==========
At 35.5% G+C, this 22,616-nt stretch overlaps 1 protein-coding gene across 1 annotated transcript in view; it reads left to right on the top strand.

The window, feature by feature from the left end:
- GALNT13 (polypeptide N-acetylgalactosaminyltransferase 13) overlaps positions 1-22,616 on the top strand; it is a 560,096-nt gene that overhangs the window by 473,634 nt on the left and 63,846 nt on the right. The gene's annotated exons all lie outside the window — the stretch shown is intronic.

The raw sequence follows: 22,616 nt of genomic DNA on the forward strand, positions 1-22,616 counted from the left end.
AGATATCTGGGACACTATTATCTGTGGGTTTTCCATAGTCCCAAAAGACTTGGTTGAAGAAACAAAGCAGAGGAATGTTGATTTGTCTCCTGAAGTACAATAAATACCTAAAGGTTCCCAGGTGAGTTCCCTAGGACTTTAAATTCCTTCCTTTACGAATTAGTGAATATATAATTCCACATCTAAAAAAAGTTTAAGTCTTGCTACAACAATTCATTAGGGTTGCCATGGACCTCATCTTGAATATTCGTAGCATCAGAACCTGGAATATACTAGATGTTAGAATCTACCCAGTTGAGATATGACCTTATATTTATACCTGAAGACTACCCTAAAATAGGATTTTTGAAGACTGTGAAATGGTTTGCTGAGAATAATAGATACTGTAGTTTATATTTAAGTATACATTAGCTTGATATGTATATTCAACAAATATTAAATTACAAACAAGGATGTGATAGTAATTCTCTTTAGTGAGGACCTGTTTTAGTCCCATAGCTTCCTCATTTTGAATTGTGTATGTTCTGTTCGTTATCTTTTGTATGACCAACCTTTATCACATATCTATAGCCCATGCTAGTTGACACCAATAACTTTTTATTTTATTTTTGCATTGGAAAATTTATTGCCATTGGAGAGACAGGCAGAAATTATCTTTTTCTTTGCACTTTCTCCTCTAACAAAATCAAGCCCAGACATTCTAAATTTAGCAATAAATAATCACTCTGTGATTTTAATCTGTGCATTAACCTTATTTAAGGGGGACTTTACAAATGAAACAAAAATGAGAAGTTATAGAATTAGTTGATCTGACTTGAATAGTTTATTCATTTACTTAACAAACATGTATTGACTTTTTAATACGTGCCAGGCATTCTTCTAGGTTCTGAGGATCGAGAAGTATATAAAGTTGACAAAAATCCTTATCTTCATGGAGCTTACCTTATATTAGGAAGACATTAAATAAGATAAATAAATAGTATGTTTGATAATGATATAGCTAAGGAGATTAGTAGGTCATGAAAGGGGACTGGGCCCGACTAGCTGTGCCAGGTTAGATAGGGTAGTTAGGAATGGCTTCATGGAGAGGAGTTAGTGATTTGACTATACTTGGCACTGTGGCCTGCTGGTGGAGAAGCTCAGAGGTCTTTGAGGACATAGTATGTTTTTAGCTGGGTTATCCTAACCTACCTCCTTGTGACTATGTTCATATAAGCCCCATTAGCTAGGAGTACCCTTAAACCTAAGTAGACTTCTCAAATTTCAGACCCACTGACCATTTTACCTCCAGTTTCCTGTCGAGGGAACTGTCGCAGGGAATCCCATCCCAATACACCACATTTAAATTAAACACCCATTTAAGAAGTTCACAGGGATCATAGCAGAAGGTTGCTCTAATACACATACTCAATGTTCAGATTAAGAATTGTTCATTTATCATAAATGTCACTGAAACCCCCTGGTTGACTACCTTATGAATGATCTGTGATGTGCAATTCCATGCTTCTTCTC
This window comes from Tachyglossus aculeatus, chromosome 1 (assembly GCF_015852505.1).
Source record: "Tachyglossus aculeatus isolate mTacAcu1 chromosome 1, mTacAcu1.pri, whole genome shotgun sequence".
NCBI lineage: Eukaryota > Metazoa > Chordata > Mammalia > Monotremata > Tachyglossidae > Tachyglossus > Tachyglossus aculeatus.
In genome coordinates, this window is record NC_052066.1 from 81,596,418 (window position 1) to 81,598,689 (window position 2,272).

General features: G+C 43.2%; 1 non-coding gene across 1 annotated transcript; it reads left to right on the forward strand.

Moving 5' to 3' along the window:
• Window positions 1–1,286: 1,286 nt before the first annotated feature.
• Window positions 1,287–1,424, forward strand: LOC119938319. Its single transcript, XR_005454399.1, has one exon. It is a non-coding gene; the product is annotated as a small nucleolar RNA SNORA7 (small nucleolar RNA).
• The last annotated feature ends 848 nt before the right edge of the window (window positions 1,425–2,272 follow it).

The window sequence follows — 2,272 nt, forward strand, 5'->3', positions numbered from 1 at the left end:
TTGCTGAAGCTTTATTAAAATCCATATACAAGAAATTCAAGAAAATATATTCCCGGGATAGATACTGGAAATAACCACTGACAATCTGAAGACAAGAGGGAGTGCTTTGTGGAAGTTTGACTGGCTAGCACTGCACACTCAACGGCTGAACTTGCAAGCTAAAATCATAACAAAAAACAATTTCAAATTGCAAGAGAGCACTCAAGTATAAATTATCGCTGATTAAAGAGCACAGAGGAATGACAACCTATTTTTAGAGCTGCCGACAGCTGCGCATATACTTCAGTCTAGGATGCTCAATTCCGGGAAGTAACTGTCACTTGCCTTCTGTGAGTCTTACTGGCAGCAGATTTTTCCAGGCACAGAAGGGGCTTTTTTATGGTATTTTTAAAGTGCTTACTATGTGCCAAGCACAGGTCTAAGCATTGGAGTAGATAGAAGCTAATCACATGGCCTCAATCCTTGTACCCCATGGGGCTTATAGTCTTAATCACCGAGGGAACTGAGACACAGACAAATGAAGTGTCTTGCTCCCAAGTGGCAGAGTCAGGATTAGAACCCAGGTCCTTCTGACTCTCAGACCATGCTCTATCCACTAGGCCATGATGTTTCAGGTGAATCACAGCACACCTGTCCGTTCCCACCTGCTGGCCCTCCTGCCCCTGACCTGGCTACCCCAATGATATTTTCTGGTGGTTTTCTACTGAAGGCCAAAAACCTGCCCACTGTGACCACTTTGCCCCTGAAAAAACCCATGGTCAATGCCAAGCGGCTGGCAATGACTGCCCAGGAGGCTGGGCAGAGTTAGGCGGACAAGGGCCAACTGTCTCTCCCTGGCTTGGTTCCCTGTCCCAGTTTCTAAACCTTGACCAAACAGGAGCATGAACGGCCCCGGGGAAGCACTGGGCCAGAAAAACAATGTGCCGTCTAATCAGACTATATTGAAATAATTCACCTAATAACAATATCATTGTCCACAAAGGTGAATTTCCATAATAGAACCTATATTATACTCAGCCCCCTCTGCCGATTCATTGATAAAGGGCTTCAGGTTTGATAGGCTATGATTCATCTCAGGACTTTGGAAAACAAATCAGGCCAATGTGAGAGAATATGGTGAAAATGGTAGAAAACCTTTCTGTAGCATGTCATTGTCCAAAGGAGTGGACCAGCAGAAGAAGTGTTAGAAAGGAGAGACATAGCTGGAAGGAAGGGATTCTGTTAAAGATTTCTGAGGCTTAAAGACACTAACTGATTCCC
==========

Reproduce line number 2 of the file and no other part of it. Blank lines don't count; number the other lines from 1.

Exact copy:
The window, feature by feature from the left end: